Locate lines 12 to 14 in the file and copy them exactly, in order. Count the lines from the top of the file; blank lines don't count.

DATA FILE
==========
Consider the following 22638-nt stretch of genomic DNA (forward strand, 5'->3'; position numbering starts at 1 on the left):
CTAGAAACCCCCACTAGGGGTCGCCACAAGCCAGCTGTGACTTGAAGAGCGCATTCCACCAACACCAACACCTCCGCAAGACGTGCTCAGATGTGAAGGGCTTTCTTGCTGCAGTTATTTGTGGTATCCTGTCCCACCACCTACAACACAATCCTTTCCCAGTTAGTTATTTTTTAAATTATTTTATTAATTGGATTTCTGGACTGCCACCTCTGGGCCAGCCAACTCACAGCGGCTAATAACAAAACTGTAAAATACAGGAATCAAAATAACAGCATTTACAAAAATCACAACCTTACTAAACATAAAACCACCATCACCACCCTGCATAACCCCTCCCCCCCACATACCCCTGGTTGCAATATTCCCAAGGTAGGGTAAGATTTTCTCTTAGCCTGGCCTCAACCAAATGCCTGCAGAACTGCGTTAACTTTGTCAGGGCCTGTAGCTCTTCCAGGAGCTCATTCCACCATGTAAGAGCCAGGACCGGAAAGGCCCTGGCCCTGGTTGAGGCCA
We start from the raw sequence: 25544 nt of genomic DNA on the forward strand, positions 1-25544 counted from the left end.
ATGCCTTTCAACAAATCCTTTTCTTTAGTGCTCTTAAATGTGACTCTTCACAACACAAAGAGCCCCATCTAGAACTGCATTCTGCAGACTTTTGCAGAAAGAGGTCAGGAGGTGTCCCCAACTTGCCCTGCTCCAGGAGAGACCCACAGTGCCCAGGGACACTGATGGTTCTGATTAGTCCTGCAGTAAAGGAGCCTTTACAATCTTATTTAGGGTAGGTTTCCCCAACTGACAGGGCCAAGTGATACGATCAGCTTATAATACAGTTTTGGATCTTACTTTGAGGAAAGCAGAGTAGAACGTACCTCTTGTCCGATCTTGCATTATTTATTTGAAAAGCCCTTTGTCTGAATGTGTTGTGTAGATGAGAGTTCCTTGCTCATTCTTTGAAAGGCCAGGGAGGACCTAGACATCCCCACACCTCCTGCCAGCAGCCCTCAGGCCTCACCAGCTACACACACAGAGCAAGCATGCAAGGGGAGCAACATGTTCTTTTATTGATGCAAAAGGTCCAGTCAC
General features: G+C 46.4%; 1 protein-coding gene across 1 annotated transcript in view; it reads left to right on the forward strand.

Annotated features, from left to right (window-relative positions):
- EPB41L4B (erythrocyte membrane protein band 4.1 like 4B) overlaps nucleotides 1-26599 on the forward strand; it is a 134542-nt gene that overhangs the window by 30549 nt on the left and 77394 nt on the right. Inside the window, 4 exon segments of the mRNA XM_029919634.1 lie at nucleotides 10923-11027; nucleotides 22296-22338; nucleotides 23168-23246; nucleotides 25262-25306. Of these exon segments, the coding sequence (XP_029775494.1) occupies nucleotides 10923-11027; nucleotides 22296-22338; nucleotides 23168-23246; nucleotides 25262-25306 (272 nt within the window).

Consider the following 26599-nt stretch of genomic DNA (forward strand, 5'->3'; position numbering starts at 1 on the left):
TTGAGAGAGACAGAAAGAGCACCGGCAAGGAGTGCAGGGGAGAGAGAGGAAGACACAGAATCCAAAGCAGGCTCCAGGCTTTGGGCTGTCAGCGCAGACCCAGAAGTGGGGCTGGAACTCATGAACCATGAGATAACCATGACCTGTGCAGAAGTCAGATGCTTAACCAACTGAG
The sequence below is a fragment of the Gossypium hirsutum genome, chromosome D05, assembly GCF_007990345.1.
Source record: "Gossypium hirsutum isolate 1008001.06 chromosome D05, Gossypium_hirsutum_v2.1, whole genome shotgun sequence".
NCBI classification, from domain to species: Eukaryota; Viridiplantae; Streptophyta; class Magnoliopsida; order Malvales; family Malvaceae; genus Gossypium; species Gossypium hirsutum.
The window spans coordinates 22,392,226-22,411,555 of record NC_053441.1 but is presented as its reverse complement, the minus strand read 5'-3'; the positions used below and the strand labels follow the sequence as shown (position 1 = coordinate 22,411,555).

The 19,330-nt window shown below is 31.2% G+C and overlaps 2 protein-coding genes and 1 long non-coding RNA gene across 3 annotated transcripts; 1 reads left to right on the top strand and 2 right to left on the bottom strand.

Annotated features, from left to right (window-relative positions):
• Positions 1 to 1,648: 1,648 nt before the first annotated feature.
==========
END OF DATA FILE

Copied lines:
NCBI classification, from domain to species: Eukaryota; Viridiplantae; Streptophyta; class Magnoliopsida; order Malvales; family Malvaceae; genus Gossypium; species Gossypium hirsutum.
The window spans coordinates 22,392,226-22,411,555 of record NC_053441.1 but is presented as its reverse complement, the minus strand read 5'-3'; the positions used below and the strand labels follow the sequence as shown (position 1 = coordinate 22,411,555).

The 19,330-nt window shown below is 31.2% G+C and overlaps 2 protein-coding genes and 1 long non-coding RNA gene across 3 annotated transcripts; 1 reads left to right on the top strand and 2 right to left on the bottom strand.